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The value of values

Peter Leach is chairman of the BDO Centre for Family Business. Juliette Johnson is senior manager of the BDO Centre for Family Business. www.bdo.co.uk/cfb

Campden Conferences and the BDO Centre for Family Business are launching the first of a series of surveys on international family values. Peter Leach and Juliette Johnson, of BDO, explain the rationale

A family business is, in part, the external manifestation of a family's value system. These values are one set of key intangibles that families ignore at their peril. They are described as 'what the outside world sees' and the 'blood running through a family and its business'. Generally, a family's values tend to reveal themselves in all sorts of ways via a complicated tangle of customs, anecdotes and unwritten codes of conduct.

Family businesses have their own personalities – often personalities of the founders and succeeding generations, still making their presence felt throughout the family. Many of the most successful family businesses have managed to bottle these qualities and convert them into their organisational values by keeping the family involved and managing transitions and succession carefully.
 
Values are transmitted down through the family often without the family recognising that this is even occurring. Simply by living them, parents teach values to their children. This begins immediately from birth and is ongoing. Newcomers to the family via marriage may not fully understand or buy in to the importance of their new family's values. Indeed, they may seek to influence them or even eradicate them as old-fashioned or wasteful. The older generation, acting as guardians of the family, will seek to maintain the family's values and view them as key to family unity.

Even though values pass down unconsciously, spending time articulating and exploring these common values is essential as a business passes through generations of family ownership. The more a family grows and disburses geographically and culturally, the more shared values are called on to act as the glue binding the family together and giving the members of the family a compelling rationale for staying together as one.
 
Once these values have been articulated, it is essential for family members, regardless of whether or not they are involved in the family business, to explore whether their values are in line with the rest of the family and whether they have the desire and vision for the family to work together long term. A family member who does not share these core values would do well to bail out, avoiding the frustrations and conflicts which inevitably they face. On the other hand, even the most distant relative who is not involved in the business in any way may well believe in the family's values and thus be fully committed to remain involved long-term.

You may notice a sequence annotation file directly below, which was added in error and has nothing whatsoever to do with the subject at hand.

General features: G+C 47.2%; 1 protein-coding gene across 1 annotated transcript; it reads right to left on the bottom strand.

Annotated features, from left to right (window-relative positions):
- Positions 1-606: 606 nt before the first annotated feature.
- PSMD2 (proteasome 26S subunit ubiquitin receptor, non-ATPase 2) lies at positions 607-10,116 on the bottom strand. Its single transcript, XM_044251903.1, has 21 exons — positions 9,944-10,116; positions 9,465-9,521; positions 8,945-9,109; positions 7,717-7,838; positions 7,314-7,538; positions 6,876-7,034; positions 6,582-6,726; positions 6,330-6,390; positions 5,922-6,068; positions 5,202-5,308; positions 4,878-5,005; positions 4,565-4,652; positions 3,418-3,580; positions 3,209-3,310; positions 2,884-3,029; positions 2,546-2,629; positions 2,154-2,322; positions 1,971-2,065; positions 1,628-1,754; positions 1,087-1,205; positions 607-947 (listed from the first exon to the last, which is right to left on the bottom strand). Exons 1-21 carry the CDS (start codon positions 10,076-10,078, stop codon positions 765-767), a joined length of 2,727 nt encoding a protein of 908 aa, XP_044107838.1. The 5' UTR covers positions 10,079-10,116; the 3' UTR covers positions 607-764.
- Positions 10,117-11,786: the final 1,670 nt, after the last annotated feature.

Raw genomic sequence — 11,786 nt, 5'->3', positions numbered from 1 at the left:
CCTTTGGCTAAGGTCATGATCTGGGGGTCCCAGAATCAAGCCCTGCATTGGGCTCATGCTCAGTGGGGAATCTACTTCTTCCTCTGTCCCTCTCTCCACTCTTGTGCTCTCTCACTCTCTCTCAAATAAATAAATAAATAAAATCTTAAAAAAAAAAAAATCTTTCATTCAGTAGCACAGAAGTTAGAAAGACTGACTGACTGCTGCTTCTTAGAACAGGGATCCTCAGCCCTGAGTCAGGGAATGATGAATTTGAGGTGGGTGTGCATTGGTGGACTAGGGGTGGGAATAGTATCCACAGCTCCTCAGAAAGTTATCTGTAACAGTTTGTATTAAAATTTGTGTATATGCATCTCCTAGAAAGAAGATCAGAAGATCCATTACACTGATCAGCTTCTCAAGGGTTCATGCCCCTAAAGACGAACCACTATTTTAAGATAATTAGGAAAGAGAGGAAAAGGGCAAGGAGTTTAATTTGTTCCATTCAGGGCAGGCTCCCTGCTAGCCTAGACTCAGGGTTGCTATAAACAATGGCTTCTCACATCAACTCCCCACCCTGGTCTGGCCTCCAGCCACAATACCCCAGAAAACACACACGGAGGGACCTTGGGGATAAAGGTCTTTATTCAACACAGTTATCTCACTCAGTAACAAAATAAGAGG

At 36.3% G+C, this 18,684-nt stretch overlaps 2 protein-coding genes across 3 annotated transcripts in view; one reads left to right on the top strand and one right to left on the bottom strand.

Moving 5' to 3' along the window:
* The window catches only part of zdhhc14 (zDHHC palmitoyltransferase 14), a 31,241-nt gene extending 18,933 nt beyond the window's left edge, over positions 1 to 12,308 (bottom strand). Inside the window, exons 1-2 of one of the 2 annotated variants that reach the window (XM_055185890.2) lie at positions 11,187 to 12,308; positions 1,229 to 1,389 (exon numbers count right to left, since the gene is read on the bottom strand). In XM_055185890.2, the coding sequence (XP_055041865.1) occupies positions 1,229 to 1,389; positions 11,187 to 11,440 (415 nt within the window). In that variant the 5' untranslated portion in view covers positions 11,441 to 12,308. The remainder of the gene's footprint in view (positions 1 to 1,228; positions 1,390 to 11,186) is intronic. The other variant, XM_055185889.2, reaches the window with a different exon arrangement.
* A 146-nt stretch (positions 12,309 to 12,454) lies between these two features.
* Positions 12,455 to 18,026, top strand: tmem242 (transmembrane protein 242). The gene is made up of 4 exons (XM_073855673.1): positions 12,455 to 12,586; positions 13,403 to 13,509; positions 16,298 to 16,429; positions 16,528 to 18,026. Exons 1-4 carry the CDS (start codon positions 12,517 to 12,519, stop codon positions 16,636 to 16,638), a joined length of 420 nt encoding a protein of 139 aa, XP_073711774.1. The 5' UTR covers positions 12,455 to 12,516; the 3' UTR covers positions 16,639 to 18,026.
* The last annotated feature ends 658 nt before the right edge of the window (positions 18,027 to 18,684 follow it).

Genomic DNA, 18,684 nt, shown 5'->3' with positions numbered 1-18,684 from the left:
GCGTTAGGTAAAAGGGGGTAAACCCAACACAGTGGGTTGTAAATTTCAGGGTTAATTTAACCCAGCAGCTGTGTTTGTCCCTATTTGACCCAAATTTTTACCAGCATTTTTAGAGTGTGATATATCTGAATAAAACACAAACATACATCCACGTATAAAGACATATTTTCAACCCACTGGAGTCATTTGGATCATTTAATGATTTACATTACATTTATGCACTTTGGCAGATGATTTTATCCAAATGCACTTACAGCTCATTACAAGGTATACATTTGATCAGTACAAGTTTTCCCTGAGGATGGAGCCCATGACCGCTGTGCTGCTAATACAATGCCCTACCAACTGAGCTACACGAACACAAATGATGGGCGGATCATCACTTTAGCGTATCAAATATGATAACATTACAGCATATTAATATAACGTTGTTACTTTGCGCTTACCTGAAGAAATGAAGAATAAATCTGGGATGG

Values should not be fabricated or be chosen because a family feels they ought to have them; they are not statements of aspiration. True values arise from people's real experiences, history and traditions. Business families that find common ground in shared values have much to gain. Identifying shared interests, finding a common goal, is a rewarding process in itself.

The BDO Centre for Family Business and Campden are conducting a series of surveys to explore the attitudes of business-owning families, their values and the effects that these can have on both the family and the business. It will examine the relationship between family values and business values and explore the cultural differences that exist between families from around the world. Look for the findings of the survey in the next issue of Families in Business. If you would like to participate in the survey please contact either Campden Publishing or the BDO Centre for Family Business.

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